Shortly after the founding of the People's Republic of China in 1949, an unemployment relief system was introduced for a short period of time. Later, with the institution of the employment system featuring unified job assignment under the planned economy system, the relief system had gradually gone out of the picture. Following the adoption of the reform and opening-up policy the Chinese government began to set up an unemployment insurance system in 1986 to adapt to the changes in the operating mechanism of state-owned enterprises and the major reform of the labor system, so as to guarantee basic livelihood for laid-off employees.
In 1999, the Chinese government issued the Regulations on Unemployment Insurance, pushing the unemployment insurance system building onto a new stage of development. This system covers all urban enterprises and institutions and their staff, whereby all enterprises and institutions and their staff must pay the insurance premiums, the former paying 2 percent of their wage bill and the latter 1 percent of their personal wages. Three conditions are to be met to enjoy the benefits of the unemployment insurance: One full year of the insurance premium has been paid; suspension of employment is not voluntary; and unemployment has been registered and application for reemployment filed. Unemployment insurance benefits consist mainly of unemployment insurance money, which the beneficiary can draw every month, with the standard lower than the minimum wage but higher than the minimum living allowance for urban residents. The period for drawing insurance money depends on the length of period for which one has paid the premiums, the maximum being 24 months. If the employed person is ill during the period he or she is entitled to draw unemployment insurance money, he or she is also entitled to medical subsidies. If the unemployed person dies during this period, his or her family can receive funeral subsidies and his or her dependants can receive pension for the deceased. In addition, the unemployed person may receive vocational training and subsidies for job agency services when drawing the unemployment insurance money.
In recent years, the coverage of unemployment insurance has grown continuously, with the number of the insurance policy underwriters increasing from 79.28 million in 1998 to 103.55 million in 2001. The number of people who did not draw unemployment insurance money was 3.12 million in 2001. With the improvement of the unemployment insurance system, the basic livelihood guarantee system for laid-offs from state-owned enterprises is being gradually orbited into this system.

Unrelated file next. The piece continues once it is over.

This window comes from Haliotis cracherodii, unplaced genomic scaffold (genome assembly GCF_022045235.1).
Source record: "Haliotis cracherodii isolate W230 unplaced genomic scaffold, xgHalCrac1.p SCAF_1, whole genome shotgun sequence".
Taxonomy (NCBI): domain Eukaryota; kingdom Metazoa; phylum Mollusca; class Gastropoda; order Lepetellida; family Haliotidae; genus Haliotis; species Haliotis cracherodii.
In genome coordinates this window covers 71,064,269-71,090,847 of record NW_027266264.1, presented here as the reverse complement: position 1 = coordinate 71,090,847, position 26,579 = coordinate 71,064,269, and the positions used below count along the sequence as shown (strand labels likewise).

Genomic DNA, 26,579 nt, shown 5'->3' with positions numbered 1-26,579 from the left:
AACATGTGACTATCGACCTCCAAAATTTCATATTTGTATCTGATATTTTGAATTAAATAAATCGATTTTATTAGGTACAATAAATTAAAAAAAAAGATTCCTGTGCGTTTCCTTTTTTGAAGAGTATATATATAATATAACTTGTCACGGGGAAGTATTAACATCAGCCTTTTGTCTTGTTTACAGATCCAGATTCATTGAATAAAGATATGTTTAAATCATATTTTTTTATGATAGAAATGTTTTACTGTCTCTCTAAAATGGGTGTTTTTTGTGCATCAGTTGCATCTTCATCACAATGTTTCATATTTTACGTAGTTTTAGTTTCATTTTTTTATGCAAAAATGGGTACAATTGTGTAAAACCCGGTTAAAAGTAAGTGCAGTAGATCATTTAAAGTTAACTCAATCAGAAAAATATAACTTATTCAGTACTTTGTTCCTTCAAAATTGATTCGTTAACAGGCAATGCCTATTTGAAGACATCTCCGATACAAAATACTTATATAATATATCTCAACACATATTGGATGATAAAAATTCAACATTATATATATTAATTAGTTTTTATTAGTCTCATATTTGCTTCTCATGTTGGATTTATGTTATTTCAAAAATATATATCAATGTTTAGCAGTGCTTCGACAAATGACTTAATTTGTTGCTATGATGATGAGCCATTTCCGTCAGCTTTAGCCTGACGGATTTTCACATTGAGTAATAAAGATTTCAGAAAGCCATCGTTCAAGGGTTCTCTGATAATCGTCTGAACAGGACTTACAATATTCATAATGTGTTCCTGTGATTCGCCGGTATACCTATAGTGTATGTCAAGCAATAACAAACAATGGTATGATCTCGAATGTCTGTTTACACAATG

The Industrial Injury Insurance System
In the late 1980s, the Chinese government began its reform of insurance covering injuries suffered on the job. In 1996, the government issued the Trial Procedures for Industrial Injury Insurance for Enterprise Employees, to be followed by the establishment of relevant systems in some of the regions. In the same year, the Standards for Appraising Industrial Injuries and Disabilities Caused by Occupational Diseases was adopted by the government department concerned, providing the basis for such appraisal.
The Trial Procedures for Industrial Injury Insurance for Enterprise Employees states that industrial injury insurance premiums shall be paid by enterprises instead of by employees themselves. The rate of industrial injury insurance premium varies according to different trades, and it may fluctuate with the situation of the individual enterprise. The rate of premiums is determined on the basis of the level of industrial injury risks and that of occupational danger in different trades. Based on the trade insurance rates, the specific premium rate of the year for an enterprise is decided according to its actual number of industrial injuries and risks and the outlays of the insurance funds in the previous year.